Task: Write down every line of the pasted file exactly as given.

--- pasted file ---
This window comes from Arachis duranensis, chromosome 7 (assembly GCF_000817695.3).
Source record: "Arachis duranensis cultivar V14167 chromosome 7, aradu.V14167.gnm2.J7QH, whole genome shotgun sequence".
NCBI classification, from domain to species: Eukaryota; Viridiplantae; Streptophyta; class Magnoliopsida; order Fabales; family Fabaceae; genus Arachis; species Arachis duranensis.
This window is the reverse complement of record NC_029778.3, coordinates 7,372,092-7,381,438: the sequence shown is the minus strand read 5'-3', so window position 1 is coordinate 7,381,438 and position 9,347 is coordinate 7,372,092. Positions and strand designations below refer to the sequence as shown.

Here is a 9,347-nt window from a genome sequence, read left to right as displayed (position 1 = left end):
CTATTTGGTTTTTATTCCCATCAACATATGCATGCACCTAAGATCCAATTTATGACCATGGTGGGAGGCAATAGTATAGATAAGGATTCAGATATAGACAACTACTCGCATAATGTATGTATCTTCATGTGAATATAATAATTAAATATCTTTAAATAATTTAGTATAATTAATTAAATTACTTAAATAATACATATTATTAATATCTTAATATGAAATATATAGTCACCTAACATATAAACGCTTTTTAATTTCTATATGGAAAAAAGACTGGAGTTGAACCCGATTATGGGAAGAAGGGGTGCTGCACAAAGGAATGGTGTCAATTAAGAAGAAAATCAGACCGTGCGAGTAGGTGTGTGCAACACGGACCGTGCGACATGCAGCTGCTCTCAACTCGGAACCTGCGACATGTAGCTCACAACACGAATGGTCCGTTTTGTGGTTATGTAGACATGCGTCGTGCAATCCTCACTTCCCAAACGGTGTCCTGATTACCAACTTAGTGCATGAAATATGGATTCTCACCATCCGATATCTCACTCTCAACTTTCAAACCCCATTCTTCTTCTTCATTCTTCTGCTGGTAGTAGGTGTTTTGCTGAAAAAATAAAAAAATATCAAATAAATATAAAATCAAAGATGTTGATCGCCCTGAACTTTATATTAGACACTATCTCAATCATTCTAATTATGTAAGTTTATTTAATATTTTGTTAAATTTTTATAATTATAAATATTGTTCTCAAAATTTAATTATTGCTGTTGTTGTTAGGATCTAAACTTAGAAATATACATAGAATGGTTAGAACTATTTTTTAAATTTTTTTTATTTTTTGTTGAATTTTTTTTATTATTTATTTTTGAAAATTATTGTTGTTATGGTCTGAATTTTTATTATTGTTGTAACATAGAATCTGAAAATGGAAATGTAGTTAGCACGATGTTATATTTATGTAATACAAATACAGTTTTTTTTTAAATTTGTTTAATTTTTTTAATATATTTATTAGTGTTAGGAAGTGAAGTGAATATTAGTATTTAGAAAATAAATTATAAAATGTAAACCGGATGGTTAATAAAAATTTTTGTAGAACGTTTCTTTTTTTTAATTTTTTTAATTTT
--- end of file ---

This window comes from Arachis duranensis, chromosome 7 (assembly GCF_000817695.3).
Source record: "Arachis duranensis cultivar V14167 chromosome 7, aradu.V14167.gnm2.J7QH, whole genome shotgun sequence".
NCBI classification, from domain to species: Eukaryota; Viridiplantae; Streptophyta; class Magnoliopsida; order Fabales; family Fabaceae; genus Arachis; species Arachis duranensis.
This window is the reverse complement of record NC_029778.3, coordinates 7,372,092-7,381,438: the sequence shown is the minus strand read 5'-3', so window position 1 is coordinate 7,381,438 and position 9,347 is coordinate 7,372,092. Positions and strand designations below refer to the sequence as shown.

Here is a 9,347-nt window from a genome sequence, read left to right as displayed (position 1 = left end):
CTATTTGGTTTTTATTCCCATCAACATATGCATGCACCTAAGATCCAATTTATGACCATGGTGGGAGGCAATAGTATAGATAAGGATTCAGATATAGACAACTACTCGCATAATGTATGTATCTTCATGTGAATATAATAATTAAATATCTTTAAATAATTTAGTATAATTAATTAAATTACTTAAATAATACATATTATTAATATCTTAATATGAAATATATAGTCACCTAACATATAAACGCTTTTTAATTTCTATATGGAAAAAAGACTGGAGTTGAACCCGATTATGGGAAGAAGGGGTGCTGCACAAAGGAATGGTGTCAATTAAGAAGAAAATCAGACCGTGCGAGTAGGTGTGTGCAACACGGACCGTGCGACATGCAGCTGCTCTCAACTCGGAACCTGCGACATGTAGCTCACAACACGAATGGTCCGTTTTGTGGTTATGTAGACATGCGTCGTGCAATCCTCACTTCCCAAACGGTGTCCTGATTACCAACTTAGTGCATGAAATATGGATTCTCACCATCCGATATCTCACTCTCAACTTTCAAACCCCATTCTTCTTCTTCATTCTTCTGCTGGTAGTAGGTGTTTTGCTGAAAAAATAAAAAAATATCAAATAAATATAAAATCAAAGATGTTGATCGCCCTGAACTTTATATTAGACACTATCTCAATCATTCTAATTATGTAAGTTTATTTAATATTTTGTTAAATTTTTATAATTATAAATATTGTTCTCAAAATTTAATTATTGCTGTTGTTGTTAGGATCTAAACTTAGAAATATACATAGAATGGTTAGAACTATTTTTTAAATTTTTTTTATTTTTTGTTGAATTTTTTTTATTATTTATTTTTGAAAATTATTGTTGTTATGGTCTGAATTTTTATTATTGTTGTAACATAGAATCTGAAAATGGAAATGTAGTTAGCACGATGTTATATTTATGTAATACAAATACAGTTTTTTTTTAAATTTGTTTAATTTTTTTAATATATTTATTAGTGTTAGGAAGTGAAGTGAATATTAGTATTTAGAAAATAAATTATAAAATGTAAACCGGATGGTTAATAAAAATTTTTGTAGAACGTTTCTTTTTTTTAATTTTTTTAATTTT